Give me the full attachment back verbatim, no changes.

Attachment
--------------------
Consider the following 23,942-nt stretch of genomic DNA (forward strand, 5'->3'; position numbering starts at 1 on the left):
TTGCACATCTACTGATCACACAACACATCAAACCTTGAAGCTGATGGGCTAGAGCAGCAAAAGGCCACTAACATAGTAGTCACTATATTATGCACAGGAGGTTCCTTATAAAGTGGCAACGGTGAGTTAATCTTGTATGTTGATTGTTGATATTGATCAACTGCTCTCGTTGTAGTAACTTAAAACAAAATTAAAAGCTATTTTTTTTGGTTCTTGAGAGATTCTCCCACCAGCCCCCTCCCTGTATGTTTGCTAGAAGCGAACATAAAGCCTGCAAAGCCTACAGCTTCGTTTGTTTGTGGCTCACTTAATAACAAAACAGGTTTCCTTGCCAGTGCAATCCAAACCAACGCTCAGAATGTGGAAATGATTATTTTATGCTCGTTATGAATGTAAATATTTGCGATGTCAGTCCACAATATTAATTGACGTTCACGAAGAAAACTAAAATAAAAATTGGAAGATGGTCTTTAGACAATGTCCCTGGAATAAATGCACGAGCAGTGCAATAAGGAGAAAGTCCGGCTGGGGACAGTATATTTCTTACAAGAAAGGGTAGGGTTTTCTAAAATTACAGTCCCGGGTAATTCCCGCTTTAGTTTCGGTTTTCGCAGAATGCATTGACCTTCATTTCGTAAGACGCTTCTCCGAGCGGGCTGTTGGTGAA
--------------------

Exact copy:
Consider the following 23,942-nt stretch of genomic DNA (forward strand, 5'->3'; position numbering starts at 1 on the left):
TTGCACATCTACTGATCACACAACACATCAAACCTTGAAGCTGATGGGCTAGAGCAGCAAAAGGCCACTAACATAGTAGTCACTATATTATGCACAGGAGGTTCCTTATAAAGTGGCAACGGTGAGTTAATCTTGTATGTTGATTGTTGATATTGATCAACTGCTCTCGTTGTAGTAACTTAAAACAAAATTAAAAGCTATTTTTTTTGGTTCTTGAGAGATTCTCCCACCAGCCCCCTCCCTGTATGTTTGCTAGAAGCGAACATAAAGCCTGCAAAGCCTACAGCTTCGTTTGTTTGTGGCTCACTTAATAACAAAACAGGTTTCCTTGCCAGTGCAATCCAAACCAACGCTCAGAATGTGGAAATGATTATTTTATGCTCGTTATGAATGTAAATATTTGCGATGTCAGTCCACAATATTAATTGACGTTCACGAAGAAAACTAAAATAAAAATTGGAAGATGGTCTTTAGACAATGTCCCTGGAATAAATGCACGAGCAGTGCAATAAGGAGAAAGTCCGGCTGGGGACAGTATATTTCTTACAAGAAAGGGTAGGGTTTTCTAAAATTACAGTCCCGGGTAATTCCCGCTTTAGTTTCGGTTTTCGCAGAATGCATTGACCTTCATTTCGTAAGACGCTTCTCCGAGCGGGCTGTTGGTGAA